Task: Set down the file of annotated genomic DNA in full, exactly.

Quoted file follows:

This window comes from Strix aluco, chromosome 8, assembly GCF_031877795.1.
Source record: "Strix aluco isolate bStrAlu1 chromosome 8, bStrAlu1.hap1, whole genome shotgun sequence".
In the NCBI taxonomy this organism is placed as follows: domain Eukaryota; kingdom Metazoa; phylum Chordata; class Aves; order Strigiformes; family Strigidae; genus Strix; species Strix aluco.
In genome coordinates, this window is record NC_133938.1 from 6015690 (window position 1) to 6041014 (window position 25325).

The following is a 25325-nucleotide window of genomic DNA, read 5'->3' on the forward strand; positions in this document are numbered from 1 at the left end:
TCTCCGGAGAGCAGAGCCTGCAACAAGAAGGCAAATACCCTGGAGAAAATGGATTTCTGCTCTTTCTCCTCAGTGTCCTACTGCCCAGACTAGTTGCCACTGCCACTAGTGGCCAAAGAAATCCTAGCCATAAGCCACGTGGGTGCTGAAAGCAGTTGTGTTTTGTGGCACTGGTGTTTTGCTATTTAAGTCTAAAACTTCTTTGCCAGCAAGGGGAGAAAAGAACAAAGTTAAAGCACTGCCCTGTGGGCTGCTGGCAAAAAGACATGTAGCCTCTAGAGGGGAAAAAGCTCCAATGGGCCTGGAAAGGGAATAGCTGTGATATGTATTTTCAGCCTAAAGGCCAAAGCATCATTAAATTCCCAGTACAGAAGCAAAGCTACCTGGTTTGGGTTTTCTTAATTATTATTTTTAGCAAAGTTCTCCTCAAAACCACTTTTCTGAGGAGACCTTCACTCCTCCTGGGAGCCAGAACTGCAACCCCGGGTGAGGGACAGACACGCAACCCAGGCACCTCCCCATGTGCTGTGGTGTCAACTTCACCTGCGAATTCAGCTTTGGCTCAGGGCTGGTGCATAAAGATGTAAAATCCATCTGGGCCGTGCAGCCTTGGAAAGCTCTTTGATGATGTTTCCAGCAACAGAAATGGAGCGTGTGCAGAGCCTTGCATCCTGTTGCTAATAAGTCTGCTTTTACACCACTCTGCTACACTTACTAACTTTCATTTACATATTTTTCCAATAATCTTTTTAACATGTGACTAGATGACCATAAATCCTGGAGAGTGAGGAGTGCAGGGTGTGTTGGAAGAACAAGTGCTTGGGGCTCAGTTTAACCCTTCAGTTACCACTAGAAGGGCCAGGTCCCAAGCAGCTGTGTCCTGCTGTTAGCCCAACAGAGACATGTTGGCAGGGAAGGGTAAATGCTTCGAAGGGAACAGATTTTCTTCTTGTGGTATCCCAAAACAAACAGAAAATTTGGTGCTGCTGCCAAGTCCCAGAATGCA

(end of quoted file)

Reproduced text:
This window comes from Strix aluco, chromosome 8, assembly GCF_031877795.1.
Source record: "Strix aluco isolate bStrAlu1 chromosome 8, bStrAlu1.hap1, whole genome shotgun sequence".
In the NCBI taxonomy this organism is placed as follows: domain Eukaryota; kingdom Metazoa; phylum Chordata; class Aves; order Strigiformes; family Strigidae; genus Strix; species Strix aluco.
In genome coordinates, this window is record NC_133938.1 from 6015690 (window position 1) to 6041014 (window position 25325).

The following is a 25325-nucleotide window of genomic DNA, read 5'->3' on the forward strand; positions in this document are numbered from 1 at the left end:
TCTCCGGAGAGCAGAGCCTGCAACAAGAAGGCAAATACCCTGGAGAAAATGGATTTCTGCTCTTTCTCCTCAGTGTCCTACTGCCCAGACTAGTTGCCACTGCCACTAGTGGCCAAAGAAATCCTAGCCATAAGCCACGTGGGTGCTGAAAGCAGTTGTGTTTTGTGGCACTGGTGTTTTGCTATTTAAGTCTAAAACTTCTTTGCCAGCAAGGGGAGAAAAGAACAAAGTTAAAGCACTGCCCTGTGGGCTGCTGGCAAAAAGACATGTAGCCTCTAGAGGGGAAAAAGCTCCAATGGGCCTGGAAAGGGAATAGCTGTGATATGTATTTTCAGCCTAAAGGCCAAAGCATCATTAAATTCCCAGTACAGAAGCAAAGCTACCTGGTTTGGGTTTTCTTAATTATTATTTTTAGCAAAGTTCTCCTCAAAACCACTTTTCTGAGGAGACCTTCACTCCTCCTGGGAGCCAGAACTGCAACCCCGGGTGAGGGACAGACACGCAACCCAGGCACCTCCCCATGTGCTGTGGTGTCAACTTCACCTGCGAATTCAGCTTTGGCTCAGGGCTGGTGCATAAAGATGTAAAATCCATCTGGGCCGTGCAGCCTTGGAAAGCTCTTTGATGATGTTTCCAGCAACAGAAATGGAGCGTGTGCAGAGCCTTGCATCCTGTTGCTAATAAGTCTGCTTTTACACCACTCTGCTACACTTACTAACTTTCATTTACATATTTTTCCAATAATCTTTTTAACATGTGACTAGATGACCATAAATCCTGGAGAGTGAGGAGTGCAGGGTGTGTTGGAAGAACAAGTGCTTGGGGCTCAGTTTAACCCTTCAGTTACCACTAGAAGGGCCAGGTCCCAAGCAGCTGTGTCCTGCTGTTAGCCCAACAGAGACATGTTGGCAGGGAAGGGTAAATGCTTCGAAGGGAACAGATTTTCTTCTTGTGGTATCCCAAAACAAACAGAAAATTTGGTGCTGCTGCCAAGTCCCAGAATGCA